focused on making sure joe biden fails. so it is time to move on as a country. the energy is here in this state. we have enough people who care about the election and future of this country to turn out and vote. many of these people did not vote in november. we are seeing thousands of those people turnout to vote. i think it will be a close one, but i believe they can pull it off and jon ossoff and raphael warnock can pull it off tomorrow. >> we learned, mayor, voting totals in georgia have smashed all previous records for runoff elections. over 3 million voters in georgia already cast their ballots by mail or in person and voting will continue tomorrow. what does that tell you about record numbers? >> it tells me people are paying attention and that people care. what i want people to remember,
especially democrats across the state, we had a great early vote turnout in november and then on the election day, it didn't go our way. it is not enough to rest on the record number that already turned out. we all have to turn out. we can't take any vote for granted, can't leave any vote out there. so again, for independents and those who voted who traditionally vote republican, it is my hope they'll listen carefully to what donald trump has said and pay attention to the inability of the two senators who represent the state to denounce interference in the election process in this state. >> atlanta's mayor, thanks as usual for joining us. we'll stay in close touch with you. appreciate it very much. >> thank you. coming up, did president trump's phone conversation including a shakedown effort of
georgia's secretary of state put him in legal jeopardy? we talk about it when we come back. de airborne? a blast of immune support that's more than just vitamin c. it's a unique crafted blend of vitamins, minerals, and herbs. it's what makes airborne your daily dose of confidence. without the commission fees so you can start investing today, wherever you are - even hanging with your dog. so, what are you waiting for?
find the votes to overturn results of the election. did that phone conversation put the president in legal jeopardy? let's discuss with republican election attorney ben ginsburg. ben, thanks so much for joining us. what do you think, did president trump potentially commit a crime, either a federal crime or state crime, when he pressured georgia officials to find 11,870 votes. was he soliciting election fraud? >> well, he probably was attempting to do that, and what he did was certainly wrong and immoral, ethically challenged. whether he committed a crime is something a prosecutor would have to look at long and hard, those are difficult to prove. an element of the crime is whether the president thought charges he was making and things he was asking were true. and as we know, the president has not always been accurate in statements that he has made about the election.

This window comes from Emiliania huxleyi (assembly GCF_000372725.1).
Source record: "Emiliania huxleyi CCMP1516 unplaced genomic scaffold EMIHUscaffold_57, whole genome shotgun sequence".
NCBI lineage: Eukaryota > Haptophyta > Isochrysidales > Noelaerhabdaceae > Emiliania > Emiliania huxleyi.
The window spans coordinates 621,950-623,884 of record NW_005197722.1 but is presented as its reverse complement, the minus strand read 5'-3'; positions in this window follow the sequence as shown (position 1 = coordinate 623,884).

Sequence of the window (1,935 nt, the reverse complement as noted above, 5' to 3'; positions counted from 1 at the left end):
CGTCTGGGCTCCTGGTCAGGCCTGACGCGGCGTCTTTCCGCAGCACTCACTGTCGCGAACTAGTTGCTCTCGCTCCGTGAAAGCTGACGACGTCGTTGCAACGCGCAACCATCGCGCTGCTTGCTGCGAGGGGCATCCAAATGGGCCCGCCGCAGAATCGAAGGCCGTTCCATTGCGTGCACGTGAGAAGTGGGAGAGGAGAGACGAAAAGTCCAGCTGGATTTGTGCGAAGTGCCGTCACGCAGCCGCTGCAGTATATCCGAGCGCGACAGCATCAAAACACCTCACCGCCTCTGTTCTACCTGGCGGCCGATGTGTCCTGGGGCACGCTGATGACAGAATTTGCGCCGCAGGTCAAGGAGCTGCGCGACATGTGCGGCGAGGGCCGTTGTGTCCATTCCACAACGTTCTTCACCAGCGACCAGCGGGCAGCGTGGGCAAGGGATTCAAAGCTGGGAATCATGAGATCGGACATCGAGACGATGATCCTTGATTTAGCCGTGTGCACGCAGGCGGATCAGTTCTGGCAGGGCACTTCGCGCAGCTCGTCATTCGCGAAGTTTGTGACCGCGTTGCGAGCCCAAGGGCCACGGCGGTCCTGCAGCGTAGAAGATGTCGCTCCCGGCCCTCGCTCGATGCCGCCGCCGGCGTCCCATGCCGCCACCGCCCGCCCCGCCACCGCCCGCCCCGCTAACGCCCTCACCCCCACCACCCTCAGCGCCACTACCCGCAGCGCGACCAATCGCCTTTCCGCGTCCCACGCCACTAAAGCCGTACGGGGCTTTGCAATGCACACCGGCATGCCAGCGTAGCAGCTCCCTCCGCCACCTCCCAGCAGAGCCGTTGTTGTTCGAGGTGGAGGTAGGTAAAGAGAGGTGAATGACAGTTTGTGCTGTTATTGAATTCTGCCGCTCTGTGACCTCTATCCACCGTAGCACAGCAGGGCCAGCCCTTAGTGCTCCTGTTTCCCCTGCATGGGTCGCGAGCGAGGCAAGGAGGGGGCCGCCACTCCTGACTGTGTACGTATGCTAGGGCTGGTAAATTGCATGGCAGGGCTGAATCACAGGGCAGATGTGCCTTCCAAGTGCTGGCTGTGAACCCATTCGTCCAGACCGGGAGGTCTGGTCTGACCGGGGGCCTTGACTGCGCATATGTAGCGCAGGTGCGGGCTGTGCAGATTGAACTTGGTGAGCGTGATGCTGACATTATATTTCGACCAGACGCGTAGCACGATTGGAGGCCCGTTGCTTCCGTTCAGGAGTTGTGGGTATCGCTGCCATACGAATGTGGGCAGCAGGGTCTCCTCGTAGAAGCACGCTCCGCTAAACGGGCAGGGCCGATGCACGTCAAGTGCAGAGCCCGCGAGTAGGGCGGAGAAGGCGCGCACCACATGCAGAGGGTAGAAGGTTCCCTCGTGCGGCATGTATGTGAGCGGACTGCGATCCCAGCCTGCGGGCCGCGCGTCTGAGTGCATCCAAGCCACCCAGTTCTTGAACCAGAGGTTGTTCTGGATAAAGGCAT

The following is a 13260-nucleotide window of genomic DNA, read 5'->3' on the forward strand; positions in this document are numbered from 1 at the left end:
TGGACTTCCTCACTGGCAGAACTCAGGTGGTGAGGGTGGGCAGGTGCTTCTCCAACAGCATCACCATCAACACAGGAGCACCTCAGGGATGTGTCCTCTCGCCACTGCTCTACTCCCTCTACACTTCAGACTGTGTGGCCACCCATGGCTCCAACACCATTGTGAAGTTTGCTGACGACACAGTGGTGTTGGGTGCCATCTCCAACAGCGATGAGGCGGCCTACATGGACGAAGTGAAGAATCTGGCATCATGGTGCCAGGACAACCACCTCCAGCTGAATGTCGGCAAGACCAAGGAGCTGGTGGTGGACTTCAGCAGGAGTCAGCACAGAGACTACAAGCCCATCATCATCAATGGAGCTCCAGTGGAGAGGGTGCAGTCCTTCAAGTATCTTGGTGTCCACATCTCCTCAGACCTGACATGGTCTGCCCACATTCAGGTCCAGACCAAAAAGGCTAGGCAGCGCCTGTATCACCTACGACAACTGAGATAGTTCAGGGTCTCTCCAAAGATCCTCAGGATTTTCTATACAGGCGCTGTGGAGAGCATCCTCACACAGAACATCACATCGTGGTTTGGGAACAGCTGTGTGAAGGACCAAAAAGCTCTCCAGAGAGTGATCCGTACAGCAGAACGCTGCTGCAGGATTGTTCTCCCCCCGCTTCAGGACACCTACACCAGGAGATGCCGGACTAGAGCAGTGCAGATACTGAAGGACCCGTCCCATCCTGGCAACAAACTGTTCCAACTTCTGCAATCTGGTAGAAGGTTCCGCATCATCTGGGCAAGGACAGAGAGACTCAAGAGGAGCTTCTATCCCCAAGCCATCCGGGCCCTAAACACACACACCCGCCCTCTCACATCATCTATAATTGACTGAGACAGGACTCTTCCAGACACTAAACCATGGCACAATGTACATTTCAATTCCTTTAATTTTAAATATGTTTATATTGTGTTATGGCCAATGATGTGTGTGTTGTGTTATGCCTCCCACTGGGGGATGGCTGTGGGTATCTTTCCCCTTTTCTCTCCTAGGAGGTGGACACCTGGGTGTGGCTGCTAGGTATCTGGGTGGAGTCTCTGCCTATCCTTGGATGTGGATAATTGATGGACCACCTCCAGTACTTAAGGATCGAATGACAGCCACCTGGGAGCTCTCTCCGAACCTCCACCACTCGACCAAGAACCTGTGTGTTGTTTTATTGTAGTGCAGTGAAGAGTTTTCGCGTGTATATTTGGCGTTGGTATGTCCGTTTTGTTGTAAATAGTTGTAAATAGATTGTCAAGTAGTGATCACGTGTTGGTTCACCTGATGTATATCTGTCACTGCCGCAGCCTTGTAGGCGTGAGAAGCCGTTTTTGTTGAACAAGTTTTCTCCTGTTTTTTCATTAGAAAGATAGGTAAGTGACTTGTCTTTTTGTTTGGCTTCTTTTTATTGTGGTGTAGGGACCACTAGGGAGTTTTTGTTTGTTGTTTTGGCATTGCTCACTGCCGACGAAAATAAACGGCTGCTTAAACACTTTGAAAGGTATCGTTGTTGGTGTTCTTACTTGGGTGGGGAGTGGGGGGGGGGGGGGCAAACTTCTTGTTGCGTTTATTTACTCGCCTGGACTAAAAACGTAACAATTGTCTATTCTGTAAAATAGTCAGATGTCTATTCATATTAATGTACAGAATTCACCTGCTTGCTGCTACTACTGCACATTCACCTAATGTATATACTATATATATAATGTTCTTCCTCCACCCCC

>> yeah, he probably believes the lies himself. based on what you heard from that one hour plus phone conversation, now a lot of us listened to the whole thing. could the president actually be held accountable for demands he was making? could he potentially if the prosecutors wanted go ahead and be charged? >> well, a prosecutor, and there are always local prosecutors who are a little overly aggressive and politically ambitious, can certainly bring charges on the basis of that. my guess is after looking at this for two, three, four months it takes to build a case, they'll exercise prosecutorial discretion and not bring charges against a call that was completely wrong to make because he's going to be out of office and he's already paying a political price for this. >> if you were the president's attorney right now, would you advice him, a, to potentially pardon himself before leaving
office? he only has 16 days left. or resign and let the vice president become president and issue a pardon for him. >> if you look at it from point of view of better ruling, he would be better having the vice president pardon him. there will always be a question, it has never been litigated fully before about whether a president can pardon himself. i would suggest to him he does not want to be the test case for the self pardon. >> thank you so much for joining us. >> thanks. coming up, california's covid crisis worsens. the governor warns of surge upon surge of new cases. we'll be right back. policy you no longer need? now you can sell your policy, even a term policy, for an immediate cash payment. call coventry direct to learn more. we thought
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i'm john harwood at the white house, and this is cnn. the already dire covid crisis in california is getting worse tonight. the governor gavin newsom said a while ago that hospitalizations are up 18% in the last two weeks alone and icu cases up 22%, and icu capacity in some parts of the state has fallen now to zero. cnn's brian todd is joining us, and california went from being what seemed to be pretty much a success story from early on to being a global virus hot spot, and what is the latest? >> well, it did, wolf, and one expert said a tsunami of the virus cases in california and residents need to get to higher